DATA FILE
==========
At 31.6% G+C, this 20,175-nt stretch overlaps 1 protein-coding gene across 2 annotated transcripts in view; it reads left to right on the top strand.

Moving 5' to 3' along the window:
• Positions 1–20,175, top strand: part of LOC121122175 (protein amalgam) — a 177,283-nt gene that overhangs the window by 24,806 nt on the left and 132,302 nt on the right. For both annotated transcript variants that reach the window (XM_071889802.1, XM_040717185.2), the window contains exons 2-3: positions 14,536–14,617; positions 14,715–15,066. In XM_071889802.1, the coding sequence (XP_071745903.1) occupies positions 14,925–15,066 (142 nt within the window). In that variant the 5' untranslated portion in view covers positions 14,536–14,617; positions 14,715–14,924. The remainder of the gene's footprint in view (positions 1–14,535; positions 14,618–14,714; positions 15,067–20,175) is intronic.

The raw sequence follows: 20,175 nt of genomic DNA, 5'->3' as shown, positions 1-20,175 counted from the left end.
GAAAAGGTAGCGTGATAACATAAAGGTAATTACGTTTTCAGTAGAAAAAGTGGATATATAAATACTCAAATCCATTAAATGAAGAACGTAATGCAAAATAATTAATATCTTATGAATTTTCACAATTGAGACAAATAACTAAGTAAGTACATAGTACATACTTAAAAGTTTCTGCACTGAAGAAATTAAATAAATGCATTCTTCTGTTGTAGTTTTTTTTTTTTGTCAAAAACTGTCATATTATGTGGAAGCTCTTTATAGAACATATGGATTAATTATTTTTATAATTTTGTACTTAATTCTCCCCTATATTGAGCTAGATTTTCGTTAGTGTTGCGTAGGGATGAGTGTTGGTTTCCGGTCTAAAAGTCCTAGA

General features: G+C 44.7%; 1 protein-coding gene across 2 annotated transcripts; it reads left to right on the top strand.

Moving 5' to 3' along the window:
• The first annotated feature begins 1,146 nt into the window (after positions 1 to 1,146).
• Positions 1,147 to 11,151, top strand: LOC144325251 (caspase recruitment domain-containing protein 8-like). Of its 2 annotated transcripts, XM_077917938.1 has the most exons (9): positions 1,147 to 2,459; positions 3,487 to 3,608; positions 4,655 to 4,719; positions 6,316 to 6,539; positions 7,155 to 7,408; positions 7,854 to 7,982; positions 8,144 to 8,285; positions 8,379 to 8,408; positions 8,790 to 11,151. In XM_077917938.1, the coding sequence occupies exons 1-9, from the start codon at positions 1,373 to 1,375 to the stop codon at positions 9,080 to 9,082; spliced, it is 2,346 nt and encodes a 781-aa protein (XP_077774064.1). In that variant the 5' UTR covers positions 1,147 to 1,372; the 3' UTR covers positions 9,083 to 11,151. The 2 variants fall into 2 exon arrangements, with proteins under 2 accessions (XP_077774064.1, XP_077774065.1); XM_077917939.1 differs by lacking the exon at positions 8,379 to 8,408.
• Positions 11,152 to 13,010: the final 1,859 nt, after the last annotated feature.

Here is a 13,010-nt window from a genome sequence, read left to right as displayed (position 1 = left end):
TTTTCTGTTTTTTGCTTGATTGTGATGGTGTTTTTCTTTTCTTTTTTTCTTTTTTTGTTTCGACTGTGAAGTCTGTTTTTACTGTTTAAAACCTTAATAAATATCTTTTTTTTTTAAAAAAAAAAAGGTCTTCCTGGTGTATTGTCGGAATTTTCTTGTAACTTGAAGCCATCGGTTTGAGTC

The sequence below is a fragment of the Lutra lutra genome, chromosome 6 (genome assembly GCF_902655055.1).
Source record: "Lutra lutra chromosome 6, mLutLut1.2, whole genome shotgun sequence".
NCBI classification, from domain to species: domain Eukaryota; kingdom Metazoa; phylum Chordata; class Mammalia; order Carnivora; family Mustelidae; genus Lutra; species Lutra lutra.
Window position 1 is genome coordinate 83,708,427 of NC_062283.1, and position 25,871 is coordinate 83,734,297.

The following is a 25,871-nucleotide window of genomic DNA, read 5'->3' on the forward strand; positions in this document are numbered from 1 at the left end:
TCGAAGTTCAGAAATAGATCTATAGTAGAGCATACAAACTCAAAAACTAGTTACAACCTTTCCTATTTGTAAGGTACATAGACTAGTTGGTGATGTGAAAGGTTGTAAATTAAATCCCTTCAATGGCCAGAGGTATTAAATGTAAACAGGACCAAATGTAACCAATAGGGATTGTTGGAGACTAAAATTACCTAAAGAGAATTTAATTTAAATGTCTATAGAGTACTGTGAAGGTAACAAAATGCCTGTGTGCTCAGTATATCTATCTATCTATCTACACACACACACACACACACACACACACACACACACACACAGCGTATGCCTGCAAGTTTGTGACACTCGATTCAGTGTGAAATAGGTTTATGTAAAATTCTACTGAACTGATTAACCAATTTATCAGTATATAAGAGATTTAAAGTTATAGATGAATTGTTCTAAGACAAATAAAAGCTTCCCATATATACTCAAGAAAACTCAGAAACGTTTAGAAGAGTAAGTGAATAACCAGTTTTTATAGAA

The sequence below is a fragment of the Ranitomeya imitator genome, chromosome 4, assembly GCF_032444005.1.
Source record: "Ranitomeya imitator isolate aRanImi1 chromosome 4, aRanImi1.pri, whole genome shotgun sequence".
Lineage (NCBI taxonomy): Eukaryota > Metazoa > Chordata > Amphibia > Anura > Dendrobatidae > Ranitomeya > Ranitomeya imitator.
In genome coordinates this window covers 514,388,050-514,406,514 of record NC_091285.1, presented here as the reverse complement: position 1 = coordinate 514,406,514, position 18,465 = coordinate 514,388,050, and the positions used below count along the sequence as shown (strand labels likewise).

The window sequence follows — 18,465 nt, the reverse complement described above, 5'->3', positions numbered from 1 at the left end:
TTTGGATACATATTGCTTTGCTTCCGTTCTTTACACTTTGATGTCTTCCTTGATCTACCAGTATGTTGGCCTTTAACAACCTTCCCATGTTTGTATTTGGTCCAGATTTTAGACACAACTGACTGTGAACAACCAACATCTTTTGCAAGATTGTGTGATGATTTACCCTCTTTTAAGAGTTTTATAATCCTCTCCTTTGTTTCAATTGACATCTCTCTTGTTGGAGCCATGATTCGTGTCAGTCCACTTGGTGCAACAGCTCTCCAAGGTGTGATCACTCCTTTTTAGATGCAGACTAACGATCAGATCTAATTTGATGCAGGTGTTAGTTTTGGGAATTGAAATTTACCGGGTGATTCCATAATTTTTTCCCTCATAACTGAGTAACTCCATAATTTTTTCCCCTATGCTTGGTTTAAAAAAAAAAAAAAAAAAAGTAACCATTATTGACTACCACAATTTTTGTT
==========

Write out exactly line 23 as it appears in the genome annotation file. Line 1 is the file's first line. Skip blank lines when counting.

The window sequence follows — 18,465 nt, the reverse complement described above, 5'->3', positions numbered from 1 at the left end: